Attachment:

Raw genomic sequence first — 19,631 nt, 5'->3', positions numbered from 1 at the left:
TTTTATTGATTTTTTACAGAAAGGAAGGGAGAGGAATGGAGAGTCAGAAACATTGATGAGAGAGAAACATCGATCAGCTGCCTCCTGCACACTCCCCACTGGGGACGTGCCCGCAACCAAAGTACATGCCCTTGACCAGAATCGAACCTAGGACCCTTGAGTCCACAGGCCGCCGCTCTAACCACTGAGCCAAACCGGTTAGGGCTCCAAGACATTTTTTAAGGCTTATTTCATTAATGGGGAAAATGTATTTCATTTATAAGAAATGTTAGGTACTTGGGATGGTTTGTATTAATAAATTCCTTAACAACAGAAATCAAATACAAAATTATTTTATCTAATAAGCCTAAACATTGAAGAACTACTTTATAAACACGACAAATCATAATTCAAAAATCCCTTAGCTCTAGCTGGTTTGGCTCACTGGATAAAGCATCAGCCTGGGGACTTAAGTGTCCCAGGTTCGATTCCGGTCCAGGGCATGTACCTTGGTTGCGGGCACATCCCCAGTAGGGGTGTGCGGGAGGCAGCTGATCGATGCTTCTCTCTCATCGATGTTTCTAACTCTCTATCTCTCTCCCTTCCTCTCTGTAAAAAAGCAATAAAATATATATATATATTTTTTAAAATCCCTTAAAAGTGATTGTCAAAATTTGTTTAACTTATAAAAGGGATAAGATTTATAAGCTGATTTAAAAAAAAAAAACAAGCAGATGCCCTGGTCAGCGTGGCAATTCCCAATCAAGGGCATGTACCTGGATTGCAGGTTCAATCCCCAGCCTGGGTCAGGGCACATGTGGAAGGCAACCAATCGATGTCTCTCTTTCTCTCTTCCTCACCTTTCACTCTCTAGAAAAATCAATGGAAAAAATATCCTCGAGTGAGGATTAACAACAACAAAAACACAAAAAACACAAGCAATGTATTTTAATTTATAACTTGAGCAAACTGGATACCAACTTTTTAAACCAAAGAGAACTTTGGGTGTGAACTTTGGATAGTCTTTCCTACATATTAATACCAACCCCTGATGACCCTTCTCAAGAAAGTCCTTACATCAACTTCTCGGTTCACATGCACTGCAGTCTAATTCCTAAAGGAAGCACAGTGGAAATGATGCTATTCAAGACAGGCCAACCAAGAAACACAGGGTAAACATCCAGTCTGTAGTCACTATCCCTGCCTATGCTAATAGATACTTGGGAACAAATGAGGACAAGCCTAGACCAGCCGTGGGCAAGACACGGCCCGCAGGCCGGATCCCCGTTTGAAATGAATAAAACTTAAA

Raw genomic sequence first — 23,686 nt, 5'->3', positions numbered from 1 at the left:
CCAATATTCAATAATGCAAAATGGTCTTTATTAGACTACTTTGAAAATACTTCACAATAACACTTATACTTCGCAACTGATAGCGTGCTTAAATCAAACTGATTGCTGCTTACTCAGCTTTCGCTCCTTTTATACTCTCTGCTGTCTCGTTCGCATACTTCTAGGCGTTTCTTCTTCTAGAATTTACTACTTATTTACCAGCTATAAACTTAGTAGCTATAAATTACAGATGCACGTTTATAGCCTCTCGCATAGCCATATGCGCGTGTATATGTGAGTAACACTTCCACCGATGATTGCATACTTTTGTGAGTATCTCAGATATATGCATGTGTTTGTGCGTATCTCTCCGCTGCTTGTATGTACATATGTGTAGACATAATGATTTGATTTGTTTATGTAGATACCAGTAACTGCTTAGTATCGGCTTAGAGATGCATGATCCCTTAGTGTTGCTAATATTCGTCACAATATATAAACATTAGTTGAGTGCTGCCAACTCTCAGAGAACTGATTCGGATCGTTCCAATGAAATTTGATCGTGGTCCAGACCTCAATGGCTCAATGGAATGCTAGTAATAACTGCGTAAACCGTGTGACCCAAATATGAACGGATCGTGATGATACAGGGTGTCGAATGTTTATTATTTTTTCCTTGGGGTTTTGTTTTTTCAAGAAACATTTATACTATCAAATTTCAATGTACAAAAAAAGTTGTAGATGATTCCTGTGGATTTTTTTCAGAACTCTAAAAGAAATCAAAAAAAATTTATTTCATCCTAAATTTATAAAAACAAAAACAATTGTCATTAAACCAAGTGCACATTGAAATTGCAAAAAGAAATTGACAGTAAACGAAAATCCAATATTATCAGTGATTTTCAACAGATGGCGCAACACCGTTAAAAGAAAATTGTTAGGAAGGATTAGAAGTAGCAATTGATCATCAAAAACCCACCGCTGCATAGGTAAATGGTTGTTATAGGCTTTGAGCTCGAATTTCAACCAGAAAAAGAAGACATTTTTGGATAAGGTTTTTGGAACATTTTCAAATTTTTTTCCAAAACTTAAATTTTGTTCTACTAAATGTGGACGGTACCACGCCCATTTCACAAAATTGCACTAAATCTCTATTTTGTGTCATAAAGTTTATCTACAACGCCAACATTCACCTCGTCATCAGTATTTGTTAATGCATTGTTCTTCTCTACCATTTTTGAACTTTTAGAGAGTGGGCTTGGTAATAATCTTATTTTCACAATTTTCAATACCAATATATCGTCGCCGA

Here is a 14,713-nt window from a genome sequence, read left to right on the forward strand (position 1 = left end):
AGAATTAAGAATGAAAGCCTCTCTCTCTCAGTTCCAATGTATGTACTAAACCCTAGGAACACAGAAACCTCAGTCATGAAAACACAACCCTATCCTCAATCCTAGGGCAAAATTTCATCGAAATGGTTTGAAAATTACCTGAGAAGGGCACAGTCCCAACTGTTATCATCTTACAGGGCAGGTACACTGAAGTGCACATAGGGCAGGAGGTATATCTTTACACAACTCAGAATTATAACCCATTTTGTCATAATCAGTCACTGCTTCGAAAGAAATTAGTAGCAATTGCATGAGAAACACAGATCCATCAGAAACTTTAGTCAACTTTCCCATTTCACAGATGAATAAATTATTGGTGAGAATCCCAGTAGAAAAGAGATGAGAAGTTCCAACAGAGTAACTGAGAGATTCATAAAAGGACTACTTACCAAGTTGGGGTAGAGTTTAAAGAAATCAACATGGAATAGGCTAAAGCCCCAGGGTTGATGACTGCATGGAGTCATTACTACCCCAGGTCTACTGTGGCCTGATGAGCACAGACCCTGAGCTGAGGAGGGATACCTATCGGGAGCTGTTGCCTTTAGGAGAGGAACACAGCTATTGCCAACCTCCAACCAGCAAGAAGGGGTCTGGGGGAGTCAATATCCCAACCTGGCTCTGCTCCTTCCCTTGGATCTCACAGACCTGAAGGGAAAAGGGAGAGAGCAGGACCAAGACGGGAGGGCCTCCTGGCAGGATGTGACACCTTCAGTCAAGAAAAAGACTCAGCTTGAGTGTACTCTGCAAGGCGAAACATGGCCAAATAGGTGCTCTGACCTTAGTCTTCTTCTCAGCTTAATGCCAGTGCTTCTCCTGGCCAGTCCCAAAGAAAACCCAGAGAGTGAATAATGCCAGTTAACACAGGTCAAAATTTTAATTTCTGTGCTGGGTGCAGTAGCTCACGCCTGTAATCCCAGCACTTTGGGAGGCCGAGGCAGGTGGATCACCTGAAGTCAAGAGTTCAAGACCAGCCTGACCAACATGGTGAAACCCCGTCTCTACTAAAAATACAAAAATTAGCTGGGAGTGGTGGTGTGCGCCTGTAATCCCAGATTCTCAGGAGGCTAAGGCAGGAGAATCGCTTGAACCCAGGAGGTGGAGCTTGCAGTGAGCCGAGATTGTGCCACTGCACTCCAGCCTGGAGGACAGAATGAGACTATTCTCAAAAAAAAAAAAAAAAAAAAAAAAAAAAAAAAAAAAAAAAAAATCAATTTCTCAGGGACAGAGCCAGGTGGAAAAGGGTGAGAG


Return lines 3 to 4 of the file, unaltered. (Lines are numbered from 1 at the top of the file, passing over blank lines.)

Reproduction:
Raw genomic sequence first — 23,686 nt, 5'->3', positions numbered from 1 at the left:
CCAATATTCAATAATGCAAAATGGTCTTTATTAGACTACTTTGAAAATACTTCACAATAACACTTATACTTCGCAACTGATAGCGTGCTTAAATCAAACTGATTGCTGCTTACTCAGCTTTCGCTCCTTTTATACTCTCTGCTGTCTCGTTCGCATACTTCTAGGCGTTTCTTCTTCTAGAATTTACTACTTATTTACCAGCTATAAACTTAGTAGCTATAAATTACAGATGCACGTTTATAGCCTCTCGCATAGCCATATGCGCGTGTATATGTGAGTAACACTTCCACCGATGATTGCATACTTTTGTGAGTATCTCAGATATATGCATGTGTTTGTGCGTATCTCTCCGCTGCTTGTATGTACATATGTGTAGACATAATGATTTGATTTGTTTATGTAGATACCAGTAACTGCTTAGTATCGGCTTAGAGATGCATGATCCCTTAGTGTTGCTAATATTCGTCACAATATATAAACATTAGTTGAGTGCTGCCAACTCTCAGAGAACTGATTCGGATCGTTCCAATGAAATTTGATCGTGGTCCAGACCTCAATGGCTCAATGGAATGCTAGTAATAACTGCGTAAACCGTGTGACCCAAATATGAACGGATCGTGATGATACAGGGTGTCGAATGTTTATTATTTTTTCCTTGGGGTTTTGTTTTTTCAAGAAACATTTATACTATCAAATTTCAATGTACAAAAAAAGTTGTAGATGATTCCTGTGGATTTTTTTCAGAACTCTAAAAGAAATCAAAAAAAATTTATTTCATCCTAAATTTATAAAAACAAAAACAATTGTCATTAAACCAAGTGCACATTGAAATTGCAAAAAGAAATTGACAGTAAACGAAAATCCAATATTATCAGTGATTTTCAACAGATGGCGCAACACCGTTAAAAGAAAATTGTTAGGAAGGATTAGAAGTAGCAATTGATCATCAAAAACCCACCGCTGCATAGGTAAATGGTTGTTATAGGCTTTGAGCTCGAATTTCAACCAGAAAAAGAAGACATTTTTGGATAAGGTTTTTGGAACATTTTCAAATTTTTTTCCAAAACTTAAATTTTGTTCTACTAAATGTGGACGGTACCACGCCCATTTCACAAAATTGCACTAAATCTCTATTTTGTGTCATAAAGTTTATCTACAACGCCAACATTCACCTCGTCATCAGTATTTGTTAATGCATTGTTCTTCTCTACCATTTTTGAACTTTTAGAGAGTGGGCTTGGTAATAATCTTATTTTCACAATTTTCAATACCAATATATCGTCGCCGA